Test your antibodies
Testing for IgM and IgG antibodies against the varicella-zoster virus (VZV), which causes chickenpox and shingles, is important for several reasons. IgM antibodies indicate a recent infection and can help determine whether a person has chickenpox or shingles. On the other hand, IgG antibodies represent a previous immune response and can provide information about a person's immunity to the virus. These tests are particularly useful for confirming diagnoses, monitoring immunity levels, and guiding vaccination schedules to prevent or minimize the risk of shingles. Here you will find a complete chicken pox test for analysis of both IgM and IgG antibodies Chicken pox and shingles test
Same virus but two different diseases
Chickenpox and shingles are two diseases caused by the varicella-zoster virus. Chickenpox is a common disease that mostly affects children and is characterized by fever and an itchy rash. After having chickenpox, the virus can lie dormant in the body and later cause shingles, which is characterized by painful rashes and blisters along a specific nerve pathway.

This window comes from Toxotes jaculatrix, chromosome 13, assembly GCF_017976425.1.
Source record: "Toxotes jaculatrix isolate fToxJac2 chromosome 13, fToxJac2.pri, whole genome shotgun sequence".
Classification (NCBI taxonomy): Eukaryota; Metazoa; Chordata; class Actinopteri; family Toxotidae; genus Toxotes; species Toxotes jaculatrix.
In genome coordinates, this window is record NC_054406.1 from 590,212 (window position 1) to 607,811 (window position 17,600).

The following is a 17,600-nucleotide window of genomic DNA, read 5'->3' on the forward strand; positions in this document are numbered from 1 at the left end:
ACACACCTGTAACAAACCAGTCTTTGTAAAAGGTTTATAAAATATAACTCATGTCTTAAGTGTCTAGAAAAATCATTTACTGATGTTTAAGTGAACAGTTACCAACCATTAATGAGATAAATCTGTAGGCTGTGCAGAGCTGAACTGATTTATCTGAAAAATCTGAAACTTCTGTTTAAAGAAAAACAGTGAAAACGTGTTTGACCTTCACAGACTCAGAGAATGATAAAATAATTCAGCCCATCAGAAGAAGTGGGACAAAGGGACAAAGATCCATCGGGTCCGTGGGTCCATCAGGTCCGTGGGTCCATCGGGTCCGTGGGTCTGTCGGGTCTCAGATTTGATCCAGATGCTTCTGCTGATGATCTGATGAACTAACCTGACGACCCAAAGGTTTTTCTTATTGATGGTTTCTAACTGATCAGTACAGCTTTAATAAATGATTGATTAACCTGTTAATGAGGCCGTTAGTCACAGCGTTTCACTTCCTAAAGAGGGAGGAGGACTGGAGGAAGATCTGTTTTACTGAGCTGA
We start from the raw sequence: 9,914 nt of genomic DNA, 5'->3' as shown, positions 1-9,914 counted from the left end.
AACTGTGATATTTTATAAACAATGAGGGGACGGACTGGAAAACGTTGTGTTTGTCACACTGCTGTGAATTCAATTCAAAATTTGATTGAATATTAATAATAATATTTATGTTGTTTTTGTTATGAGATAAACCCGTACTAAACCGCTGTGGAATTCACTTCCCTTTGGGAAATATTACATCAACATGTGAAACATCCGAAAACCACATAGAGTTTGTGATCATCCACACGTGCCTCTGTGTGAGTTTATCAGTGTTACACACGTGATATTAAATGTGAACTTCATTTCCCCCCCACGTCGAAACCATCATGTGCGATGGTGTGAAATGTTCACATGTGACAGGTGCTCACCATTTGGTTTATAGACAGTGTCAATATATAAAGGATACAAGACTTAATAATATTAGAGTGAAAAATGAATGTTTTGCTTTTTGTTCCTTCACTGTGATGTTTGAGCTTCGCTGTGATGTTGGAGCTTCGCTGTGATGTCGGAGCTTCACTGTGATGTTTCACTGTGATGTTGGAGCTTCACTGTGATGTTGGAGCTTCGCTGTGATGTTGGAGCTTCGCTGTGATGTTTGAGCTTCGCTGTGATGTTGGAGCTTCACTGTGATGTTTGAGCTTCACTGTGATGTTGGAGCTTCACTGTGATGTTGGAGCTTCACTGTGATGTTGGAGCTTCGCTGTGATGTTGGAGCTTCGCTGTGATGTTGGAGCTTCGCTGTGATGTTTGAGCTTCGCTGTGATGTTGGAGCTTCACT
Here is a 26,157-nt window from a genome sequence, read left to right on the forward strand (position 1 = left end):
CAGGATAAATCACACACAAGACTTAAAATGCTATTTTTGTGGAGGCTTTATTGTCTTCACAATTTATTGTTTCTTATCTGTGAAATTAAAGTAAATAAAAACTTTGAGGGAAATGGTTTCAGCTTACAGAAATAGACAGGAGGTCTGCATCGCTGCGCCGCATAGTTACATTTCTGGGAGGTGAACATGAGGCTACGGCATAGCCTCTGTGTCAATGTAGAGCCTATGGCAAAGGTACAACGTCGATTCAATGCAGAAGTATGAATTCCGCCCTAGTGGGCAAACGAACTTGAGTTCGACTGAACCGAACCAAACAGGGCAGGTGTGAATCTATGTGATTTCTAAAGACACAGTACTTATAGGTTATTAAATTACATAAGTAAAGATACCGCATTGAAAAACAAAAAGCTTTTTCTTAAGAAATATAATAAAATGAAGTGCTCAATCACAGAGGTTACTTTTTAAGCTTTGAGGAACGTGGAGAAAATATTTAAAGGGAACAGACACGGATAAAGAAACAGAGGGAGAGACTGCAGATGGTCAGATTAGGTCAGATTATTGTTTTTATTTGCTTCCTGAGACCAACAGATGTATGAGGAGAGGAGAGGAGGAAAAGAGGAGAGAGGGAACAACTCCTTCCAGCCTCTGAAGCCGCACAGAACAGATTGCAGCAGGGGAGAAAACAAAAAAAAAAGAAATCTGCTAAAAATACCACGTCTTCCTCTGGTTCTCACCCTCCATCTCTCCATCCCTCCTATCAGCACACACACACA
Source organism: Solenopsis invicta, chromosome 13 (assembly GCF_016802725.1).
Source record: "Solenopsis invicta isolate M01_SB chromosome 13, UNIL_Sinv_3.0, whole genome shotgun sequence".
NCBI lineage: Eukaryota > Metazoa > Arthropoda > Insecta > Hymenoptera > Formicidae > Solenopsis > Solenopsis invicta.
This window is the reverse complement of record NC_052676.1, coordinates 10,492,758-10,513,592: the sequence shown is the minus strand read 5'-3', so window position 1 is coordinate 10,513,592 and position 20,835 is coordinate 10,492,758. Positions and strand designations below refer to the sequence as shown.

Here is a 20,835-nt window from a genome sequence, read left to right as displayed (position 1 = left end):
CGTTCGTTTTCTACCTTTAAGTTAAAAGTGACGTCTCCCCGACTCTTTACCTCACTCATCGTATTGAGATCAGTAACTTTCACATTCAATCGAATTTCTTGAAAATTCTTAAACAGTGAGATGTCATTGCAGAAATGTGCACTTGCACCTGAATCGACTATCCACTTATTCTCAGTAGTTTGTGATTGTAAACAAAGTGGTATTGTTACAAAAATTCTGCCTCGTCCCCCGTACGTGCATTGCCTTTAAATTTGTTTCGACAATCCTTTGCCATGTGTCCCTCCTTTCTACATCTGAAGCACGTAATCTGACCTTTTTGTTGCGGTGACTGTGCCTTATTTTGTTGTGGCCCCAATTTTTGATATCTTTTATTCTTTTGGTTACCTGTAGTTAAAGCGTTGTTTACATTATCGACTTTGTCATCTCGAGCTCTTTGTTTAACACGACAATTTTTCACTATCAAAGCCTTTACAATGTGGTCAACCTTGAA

Both chickenpox and shingles can be treated with antiviral drugs to relieve symptoms and reduce the risk of complications. Vaccination is the most effective method of preventing chickenpox and is recommended for children and people who are not immune. By taking hygiene measures and avoiding direct contact, the spread of chickenpox can be minimised.
The most important thing is to pay attention to symptoms and seek medical help if necessary. If you suspect that you or your child has chickenpox or shingles, contact a health center or doctor for advice and possible treatment.